Irisin sounds like a Tolkien construction, the name of a mysterious character straight out of Lord of the Rings. But while irisin certainly is mysterious, it’s a scientific term for a hormone that has been linked to exercise. The strange thing about irisin, however, is that no one is completely sure if it exists; this has been vehemently debated in the medical community.

But a recent study published in Cell Metabolism argues that irisin is real, and it’s not a myth at all, as past scientific literature has claimed. The study — led by Bruce Spiegelman of the Dana-Farber Cancer Institute and Harvard Medical School (along with a team of Harvard researchers who had originally discovered the hormone) — found human irisin in the blood at nanogram levels.

The researchers analyzed irisin in blood samples from sedentary individuals as well as people who had 12 weeks of aerobic training; they found that irisin levels were at 3.6 nanograms per milliliter in sedentary people, and 4.3 nanograms per milliliter in active people. The results show that irisin does in fact exist, and is altered during exercise, the authors state.

Why has the topic been so contentious? Spiegelman argues that past research that portrayed irisin as a myth misunderstood its signal, known as ATA, to start its production. As a result, past researchers — such as those who completed this study earlier this year — thought the ATA meant that the gene was a pseudogene, serving no function. Spiegelman and his team, however, used mass spectrometry techniques to examine irisin in humans, paying attention to its ATA signaling.

“The data are compelling and clearly demonstrate the existence of irisin in circulation,” Francesco Celi of the Virginia Commonwealth University Medical Center, said in the press release. Celi was not involved in the study. “Importantly, the authors provide a precise and reproducible protocol to measure irisin.”

Initially, the discovery of irisin in 2012 created excitement in the media due to its claimed potential to aid in weight loss and keep us healthy. It also helped explain why exercise is so good for us — and why it fights chronic diseases and aids us in living longer. This earned it the nickname as the “magic hormone,” or the “mythical hormone.”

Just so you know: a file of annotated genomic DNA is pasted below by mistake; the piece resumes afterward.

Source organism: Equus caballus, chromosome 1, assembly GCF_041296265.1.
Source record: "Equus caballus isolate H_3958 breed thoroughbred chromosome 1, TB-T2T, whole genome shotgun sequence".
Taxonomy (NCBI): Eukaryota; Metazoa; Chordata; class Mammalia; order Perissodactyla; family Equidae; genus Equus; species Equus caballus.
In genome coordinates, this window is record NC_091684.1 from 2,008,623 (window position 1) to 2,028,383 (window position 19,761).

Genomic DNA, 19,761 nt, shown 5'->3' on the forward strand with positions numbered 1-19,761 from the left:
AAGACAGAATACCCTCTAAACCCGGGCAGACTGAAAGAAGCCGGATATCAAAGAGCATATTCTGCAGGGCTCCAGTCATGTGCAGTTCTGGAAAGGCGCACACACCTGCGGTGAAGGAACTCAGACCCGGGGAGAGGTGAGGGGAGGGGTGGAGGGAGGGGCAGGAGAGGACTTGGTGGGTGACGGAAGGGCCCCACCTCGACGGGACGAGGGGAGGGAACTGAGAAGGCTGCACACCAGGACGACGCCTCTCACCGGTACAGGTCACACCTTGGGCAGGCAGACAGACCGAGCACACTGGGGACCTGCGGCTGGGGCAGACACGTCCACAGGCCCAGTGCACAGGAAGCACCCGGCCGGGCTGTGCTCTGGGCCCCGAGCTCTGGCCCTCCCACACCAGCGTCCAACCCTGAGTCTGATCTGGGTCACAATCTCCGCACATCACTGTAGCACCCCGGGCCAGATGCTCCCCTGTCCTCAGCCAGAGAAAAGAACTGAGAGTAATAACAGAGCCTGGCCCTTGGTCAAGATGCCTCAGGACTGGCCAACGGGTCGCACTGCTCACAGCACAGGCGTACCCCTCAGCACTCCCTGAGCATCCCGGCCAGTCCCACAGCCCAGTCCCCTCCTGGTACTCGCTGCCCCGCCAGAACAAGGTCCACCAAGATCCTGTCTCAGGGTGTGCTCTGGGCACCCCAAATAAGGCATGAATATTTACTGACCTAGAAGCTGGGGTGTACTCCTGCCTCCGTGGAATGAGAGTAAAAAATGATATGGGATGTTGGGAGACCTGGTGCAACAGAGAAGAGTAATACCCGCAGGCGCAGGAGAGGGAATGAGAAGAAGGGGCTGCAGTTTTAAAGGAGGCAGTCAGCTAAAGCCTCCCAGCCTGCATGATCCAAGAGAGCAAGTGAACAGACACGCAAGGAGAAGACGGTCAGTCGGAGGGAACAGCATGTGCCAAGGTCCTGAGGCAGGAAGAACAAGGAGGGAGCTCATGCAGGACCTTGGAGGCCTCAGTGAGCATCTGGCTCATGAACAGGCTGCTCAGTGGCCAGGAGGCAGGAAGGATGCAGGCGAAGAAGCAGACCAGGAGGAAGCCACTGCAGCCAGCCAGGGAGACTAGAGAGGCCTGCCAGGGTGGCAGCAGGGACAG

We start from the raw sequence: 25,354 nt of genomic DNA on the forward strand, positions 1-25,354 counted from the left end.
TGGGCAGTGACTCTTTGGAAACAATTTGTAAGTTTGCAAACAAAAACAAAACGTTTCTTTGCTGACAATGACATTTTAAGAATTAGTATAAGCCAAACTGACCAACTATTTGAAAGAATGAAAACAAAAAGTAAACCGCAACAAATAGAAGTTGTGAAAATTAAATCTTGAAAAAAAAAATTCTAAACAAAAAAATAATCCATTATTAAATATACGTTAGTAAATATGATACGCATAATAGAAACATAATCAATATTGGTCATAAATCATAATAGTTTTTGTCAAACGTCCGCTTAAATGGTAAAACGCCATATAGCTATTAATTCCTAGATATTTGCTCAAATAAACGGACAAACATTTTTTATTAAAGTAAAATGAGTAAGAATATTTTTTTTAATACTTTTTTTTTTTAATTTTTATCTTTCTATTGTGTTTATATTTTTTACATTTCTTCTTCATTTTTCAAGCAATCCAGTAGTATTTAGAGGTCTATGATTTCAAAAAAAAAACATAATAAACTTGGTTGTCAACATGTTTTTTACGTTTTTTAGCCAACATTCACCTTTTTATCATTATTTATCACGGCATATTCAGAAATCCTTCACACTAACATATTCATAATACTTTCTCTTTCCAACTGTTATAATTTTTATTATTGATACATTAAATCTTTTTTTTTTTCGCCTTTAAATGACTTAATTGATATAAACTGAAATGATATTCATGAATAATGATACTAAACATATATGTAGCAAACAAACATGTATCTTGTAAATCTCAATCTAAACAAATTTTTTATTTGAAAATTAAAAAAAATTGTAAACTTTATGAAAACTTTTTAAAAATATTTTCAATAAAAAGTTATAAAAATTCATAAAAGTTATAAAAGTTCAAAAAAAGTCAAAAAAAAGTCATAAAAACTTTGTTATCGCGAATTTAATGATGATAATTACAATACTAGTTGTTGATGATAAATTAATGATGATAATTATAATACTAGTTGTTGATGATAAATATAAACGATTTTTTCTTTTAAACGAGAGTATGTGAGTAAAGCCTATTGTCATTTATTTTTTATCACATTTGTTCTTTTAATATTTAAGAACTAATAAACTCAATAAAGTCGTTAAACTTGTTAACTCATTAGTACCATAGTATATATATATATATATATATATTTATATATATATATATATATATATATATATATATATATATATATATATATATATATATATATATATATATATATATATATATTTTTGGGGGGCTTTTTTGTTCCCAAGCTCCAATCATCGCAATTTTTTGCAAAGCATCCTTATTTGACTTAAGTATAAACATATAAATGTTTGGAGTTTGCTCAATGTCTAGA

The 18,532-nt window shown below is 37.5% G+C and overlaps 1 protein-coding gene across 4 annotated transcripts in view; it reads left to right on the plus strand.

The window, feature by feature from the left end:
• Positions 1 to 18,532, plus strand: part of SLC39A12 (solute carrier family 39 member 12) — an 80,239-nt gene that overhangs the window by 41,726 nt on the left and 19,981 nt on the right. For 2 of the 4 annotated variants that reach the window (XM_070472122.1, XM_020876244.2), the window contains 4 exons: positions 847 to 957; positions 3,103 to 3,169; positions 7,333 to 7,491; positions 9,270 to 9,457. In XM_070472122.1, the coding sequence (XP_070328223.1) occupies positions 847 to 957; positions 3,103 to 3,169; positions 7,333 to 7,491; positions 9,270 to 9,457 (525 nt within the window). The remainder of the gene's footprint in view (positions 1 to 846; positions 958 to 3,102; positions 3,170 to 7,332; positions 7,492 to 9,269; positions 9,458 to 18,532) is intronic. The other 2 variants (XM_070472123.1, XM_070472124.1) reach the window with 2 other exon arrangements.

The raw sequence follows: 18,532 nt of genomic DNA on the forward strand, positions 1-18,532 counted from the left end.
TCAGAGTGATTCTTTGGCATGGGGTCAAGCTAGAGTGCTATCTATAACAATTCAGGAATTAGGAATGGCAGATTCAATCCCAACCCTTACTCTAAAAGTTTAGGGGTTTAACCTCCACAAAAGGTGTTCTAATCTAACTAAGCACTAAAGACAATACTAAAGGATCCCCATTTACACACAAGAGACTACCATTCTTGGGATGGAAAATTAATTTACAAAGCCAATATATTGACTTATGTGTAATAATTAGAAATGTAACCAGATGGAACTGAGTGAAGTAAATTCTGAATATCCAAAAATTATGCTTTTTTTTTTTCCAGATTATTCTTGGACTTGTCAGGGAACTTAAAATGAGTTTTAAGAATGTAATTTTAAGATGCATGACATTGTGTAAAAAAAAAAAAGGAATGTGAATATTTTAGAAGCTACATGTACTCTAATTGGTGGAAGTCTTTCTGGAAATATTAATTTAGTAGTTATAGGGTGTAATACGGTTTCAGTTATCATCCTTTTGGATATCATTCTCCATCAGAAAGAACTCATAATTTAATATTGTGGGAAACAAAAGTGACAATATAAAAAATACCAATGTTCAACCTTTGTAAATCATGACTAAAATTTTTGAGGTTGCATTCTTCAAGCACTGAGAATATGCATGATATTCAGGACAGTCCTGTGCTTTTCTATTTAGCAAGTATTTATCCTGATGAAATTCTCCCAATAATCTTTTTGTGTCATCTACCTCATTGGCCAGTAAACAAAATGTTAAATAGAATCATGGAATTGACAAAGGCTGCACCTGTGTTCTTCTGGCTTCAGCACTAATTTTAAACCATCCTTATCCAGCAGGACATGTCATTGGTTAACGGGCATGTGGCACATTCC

Will the study settle the debate? One chemical physiologist of the Scripps Research Institute, who also was not involved in the study, believes so. “Spiegelman and colleagues have unequivocally shown that the ‘mythical’ irisin peptide is produced as a result of exercise,” John Yates said in the press release. “This data should settle the controversy surrounding the existence of irisin and its increase in blood as a function of exercise.”

However, the scientists still aren’t sure exactly how the hormone works in the system after exercise — or what its consequences of our health might mean. More research will be needed on that front.

“There’s so much that we don’t know about the molecular mechanisms of exercise,” Alisa Blazek, a graduate student at the Ohio State University’s Department of Molecular, Cellular and Developmental Biology, told LiveScience. “And if we could learn more about them, it can help us to design therapeutics, and learn how effective our exercise or physical therapy programs are.”

Source: Jedrychowski M, Wrann C, Paulo J, Gerber K, Szpyt J, Robinson M. Detection and Quantitation of Circulating Human Irisin by Tandem Mass Spectrometry. Cell Metabolism. 2015.